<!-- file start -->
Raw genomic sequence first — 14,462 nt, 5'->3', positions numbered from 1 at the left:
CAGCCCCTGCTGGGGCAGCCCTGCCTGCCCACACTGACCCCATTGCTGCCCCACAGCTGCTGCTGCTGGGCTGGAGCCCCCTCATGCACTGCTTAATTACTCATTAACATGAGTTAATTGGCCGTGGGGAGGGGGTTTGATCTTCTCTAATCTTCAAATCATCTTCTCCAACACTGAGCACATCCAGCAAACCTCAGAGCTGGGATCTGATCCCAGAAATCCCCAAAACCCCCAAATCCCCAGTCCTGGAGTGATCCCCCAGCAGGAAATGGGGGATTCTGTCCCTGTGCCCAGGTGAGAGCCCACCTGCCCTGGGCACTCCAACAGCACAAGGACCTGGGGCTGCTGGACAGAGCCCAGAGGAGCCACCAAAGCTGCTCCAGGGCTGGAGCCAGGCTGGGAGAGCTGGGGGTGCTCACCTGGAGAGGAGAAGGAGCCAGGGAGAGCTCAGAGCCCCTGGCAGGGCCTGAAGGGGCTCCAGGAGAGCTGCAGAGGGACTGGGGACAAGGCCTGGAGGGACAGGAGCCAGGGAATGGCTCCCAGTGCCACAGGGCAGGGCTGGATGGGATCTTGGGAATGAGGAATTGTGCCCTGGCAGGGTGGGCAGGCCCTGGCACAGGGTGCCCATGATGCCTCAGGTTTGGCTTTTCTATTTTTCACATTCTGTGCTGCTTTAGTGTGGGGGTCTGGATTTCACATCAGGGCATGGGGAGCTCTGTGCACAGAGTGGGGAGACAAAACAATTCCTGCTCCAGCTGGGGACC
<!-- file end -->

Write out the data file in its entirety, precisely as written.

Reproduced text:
Raw genomic sequence first — 14,462 nt, 5'->3', positions numbered from 1 at the left:
CAGCCCCTGCTGGGGCAGCCCTGCCTGCCCACACTGACCCCATTGCTGCCCCACAGCTGCTGCTGCTGGGCTGGAGCCCCCTCATGCACTGCTTAATTACTCATTAACATGAGTTAATTGGCCGTGGGGAGGGGGTTTGATCTTCTCTAATCTTCAAATCATCTTCTCCAACACTGAGCACATCCAGCAAACCTCAGAGCTGGGATCTGATCCCAGAAATCCCCAAAACCCCCAAATCCCCAGTCCTGGAGTGATCCCCCAGCAGGAAATGGGGGATTCTGTCCCTGTGCCCAGGTGAGAGCCCACCTGCCCTGGGCACTCCAACAGCACAAGGACCTGGGGCTGCTGGACAGAGCCCAGAGGAGCCACCAAAGCTGCTCCAGGGCTGGAGCCAGGCTGGGAGAGCTGGGGGTGCTCACCTGGAGAGGAGAAGGAGCCAGGGAGAGCTCAGAGCCCCTGGCAGGGCCTGAAGGGGCTCCAGGAGAGCTGCAGAGGGACTGGGGACAAGGCCTGGAGGGACAGGAGCCAGGGAATGGCTCCCAGTGCCACAGGGCAGGGCTGGATGGGATCTTGGGAATGAGGAATTGTGCCCTGGCAGGGTGGGCAGGCCCTGGCACAGGGTGCCCATGATGCCTCAGGTTTGGCTTTTCTATTTTTCACATTCTGTGCTGCTTTAGTGTGGGGGTCTGGATTTCACATCAGGGCATGGGGAGCTCTGTGCACAGAGTGGGGAGACAAAACAATTCCTGCTCCAGCTGGGGACC